Monday, 6 July 2009

Shappi Khorsandi - A Beginner's Guide to Acting English (Ebury 2009)

Look ma, a celebrity autobiography worth reading? Shock-a-rama... except this breakout memoir by comedienne Shappi Khorsandi has been what’s tipped her over the edge into the public eye, eyeing up appearances on Jonathan Ross and Michael McIntyre’s Comedy Roadshow. Instead of gracing the mirthless bowels of Radio 4 comedy, Shappi Khorsandi will now hopefully be commanding more high profile gigs based on this book. The memoir, documenting her arrival and early to teen years in the UK trying to fit in, shows she can write too. More poignant than laugh-out-loud funny, more tragic and beautiful than punchline-punchline-punchline, the book approaches the immigrant experience with a fresh yet familiar take, using a backdrop of England and classic Englishisms to tell a story about inherently Irani protagonists. Khorsandi discusses her first years at an English primary school, speaking not a word of the language, using her brother and other silent immigrants as emotional crutches, while occupying a fantasyland of make-believe and imagination at home, hero-worshipping her father and trying to teach her mother more English things. She talks about how English slowly crept up on her, through rhymes and stories before becoming her normal vernacular, how she went from being frightened of the English to scolding her mum for not being able to make her jam sandwiches. The centre of her attention is her father and his political leanings. While Iran undergoes some major changes, her father, a satirist and journalist and poet- hero-worshipped by the Irani community of London, meaning endless social engagements, debates and performances in front rooms- documents the changes, the fall of the Shah, the rise of the Ayatollah, the revolution and its divisive nature, as middle and upper class London-dwelling Iranis put their tuppence in. Meanwhile Khorsandi’s family in Iran feel the effects and impacts the changes in power structures have on their well-being. ‘Persepolis’ dealt with similar topics and told them from the same spiky brutally honest angle; here, the crucial difference is the journey that Khorsandi and her brother make towards accepting their present surroundings and how it impacts on their cultural identity, something easily identifiable for a generation of Diaspora immigrants in this country. This most tense and interesting section of the book, where men are dispatched by the new government to assassinate Khorsandi’s father. This section arrives in the second half of the book and is by far its most exciting bit. The writing teams with compassion and warmth, the humour in the situations and characters is sweetly scathing, the differences between Irani and English customs played out to great comic effect, and the sincerity in the prose, the unflowery honest writing makes it a strong memoir with its lightness of touch and comic timing.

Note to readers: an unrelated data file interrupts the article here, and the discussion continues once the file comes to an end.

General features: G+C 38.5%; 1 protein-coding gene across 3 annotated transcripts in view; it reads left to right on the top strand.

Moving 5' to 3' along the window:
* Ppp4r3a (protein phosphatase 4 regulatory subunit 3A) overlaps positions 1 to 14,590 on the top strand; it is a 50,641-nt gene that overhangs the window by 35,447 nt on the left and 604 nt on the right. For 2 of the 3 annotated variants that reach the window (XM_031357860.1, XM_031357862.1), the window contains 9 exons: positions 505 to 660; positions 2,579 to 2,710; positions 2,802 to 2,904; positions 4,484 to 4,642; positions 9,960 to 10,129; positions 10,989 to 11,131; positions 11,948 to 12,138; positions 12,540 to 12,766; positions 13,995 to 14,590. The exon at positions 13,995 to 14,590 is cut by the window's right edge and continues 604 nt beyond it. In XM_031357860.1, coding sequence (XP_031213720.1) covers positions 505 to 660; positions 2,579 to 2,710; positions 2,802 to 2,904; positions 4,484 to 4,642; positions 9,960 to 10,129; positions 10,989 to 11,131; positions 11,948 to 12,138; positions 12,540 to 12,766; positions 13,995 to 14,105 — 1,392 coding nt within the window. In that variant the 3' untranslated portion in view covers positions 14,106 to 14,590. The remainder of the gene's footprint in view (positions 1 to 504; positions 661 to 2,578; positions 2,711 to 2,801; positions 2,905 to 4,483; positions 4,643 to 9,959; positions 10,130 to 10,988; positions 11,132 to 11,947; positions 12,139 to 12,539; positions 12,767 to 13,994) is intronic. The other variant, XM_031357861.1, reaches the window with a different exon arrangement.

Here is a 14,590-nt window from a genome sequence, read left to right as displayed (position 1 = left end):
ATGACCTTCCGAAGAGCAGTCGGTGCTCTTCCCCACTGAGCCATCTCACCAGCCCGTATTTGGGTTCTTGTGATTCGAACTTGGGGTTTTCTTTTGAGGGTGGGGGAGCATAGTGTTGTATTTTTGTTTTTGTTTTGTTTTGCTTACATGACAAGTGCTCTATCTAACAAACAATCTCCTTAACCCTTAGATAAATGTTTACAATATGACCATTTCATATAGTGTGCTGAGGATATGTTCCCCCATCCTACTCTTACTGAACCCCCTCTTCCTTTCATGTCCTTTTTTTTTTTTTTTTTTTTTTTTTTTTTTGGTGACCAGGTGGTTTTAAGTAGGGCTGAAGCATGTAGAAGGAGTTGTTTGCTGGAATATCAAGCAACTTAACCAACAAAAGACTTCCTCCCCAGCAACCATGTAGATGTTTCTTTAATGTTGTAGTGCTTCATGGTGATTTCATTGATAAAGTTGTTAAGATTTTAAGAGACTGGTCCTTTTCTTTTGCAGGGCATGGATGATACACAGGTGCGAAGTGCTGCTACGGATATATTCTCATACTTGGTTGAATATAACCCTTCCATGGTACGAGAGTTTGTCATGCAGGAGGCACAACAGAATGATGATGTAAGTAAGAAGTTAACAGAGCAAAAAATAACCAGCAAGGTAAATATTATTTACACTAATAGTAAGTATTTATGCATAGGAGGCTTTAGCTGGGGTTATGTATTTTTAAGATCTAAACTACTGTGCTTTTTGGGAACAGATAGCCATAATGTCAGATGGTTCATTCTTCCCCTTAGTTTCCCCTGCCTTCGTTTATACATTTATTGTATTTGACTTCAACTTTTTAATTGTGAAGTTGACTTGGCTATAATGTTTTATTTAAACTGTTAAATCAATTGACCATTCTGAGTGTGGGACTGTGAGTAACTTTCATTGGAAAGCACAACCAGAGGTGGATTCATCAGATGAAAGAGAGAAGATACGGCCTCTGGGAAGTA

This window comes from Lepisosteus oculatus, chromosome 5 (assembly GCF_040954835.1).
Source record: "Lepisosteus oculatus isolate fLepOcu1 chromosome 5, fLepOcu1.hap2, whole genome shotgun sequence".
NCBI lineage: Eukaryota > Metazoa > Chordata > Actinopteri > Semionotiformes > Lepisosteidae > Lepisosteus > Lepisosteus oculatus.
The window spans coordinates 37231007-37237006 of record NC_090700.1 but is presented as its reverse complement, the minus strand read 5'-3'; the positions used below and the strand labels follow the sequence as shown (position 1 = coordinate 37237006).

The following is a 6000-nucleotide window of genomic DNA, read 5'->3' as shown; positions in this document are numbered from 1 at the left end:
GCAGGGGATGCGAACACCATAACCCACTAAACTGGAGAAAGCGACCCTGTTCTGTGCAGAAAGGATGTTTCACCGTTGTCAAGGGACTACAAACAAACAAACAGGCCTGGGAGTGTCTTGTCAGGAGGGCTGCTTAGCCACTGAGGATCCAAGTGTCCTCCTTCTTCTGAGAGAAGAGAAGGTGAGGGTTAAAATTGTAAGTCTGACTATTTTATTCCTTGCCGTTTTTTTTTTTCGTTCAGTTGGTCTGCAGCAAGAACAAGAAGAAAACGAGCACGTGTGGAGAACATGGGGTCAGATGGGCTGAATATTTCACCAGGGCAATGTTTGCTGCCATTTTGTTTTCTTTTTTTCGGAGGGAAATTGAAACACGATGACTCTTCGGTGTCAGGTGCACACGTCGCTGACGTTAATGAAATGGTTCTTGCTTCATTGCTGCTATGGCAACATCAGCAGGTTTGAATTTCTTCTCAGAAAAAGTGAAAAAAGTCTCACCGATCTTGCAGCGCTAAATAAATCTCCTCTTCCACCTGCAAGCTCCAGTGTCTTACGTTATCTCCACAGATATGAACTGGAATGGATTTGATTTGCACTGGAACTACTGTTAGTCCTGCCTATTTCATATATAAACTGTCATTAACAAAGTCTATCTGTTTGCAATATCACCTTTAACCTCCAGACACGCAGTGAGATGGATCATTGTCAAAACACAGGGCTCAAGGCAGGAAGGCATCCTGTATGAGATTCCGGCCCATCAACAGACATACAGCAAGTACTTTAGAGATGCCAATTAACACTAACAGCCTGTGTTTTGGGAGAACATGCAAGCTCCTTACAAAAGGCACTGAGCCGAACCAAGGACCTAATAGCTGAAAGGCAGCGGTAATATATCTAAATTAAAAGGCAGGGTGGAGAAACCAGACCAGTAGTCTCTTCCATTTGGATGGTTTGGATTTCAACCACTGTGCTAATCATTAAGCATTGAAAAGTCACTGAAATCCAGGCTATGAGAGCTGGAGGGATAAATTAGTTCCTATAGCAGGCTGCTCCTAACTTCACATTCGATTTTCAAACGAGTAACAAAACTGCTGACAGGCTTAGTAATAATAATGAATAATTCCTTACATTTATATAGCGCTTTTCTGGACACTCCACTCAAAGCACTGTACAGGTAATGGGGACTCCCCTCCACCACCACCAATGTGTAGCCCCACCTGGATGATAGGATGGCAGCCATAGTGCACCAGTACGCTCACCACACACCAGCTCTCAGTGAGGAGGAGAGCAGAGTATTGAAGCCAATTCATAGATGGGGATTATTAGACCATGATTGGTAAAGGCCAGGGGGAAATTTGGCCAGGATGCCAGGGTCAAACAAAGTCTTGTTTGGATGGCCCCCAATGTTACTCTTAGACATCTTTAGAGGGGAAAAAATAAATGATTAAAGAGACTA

No comments: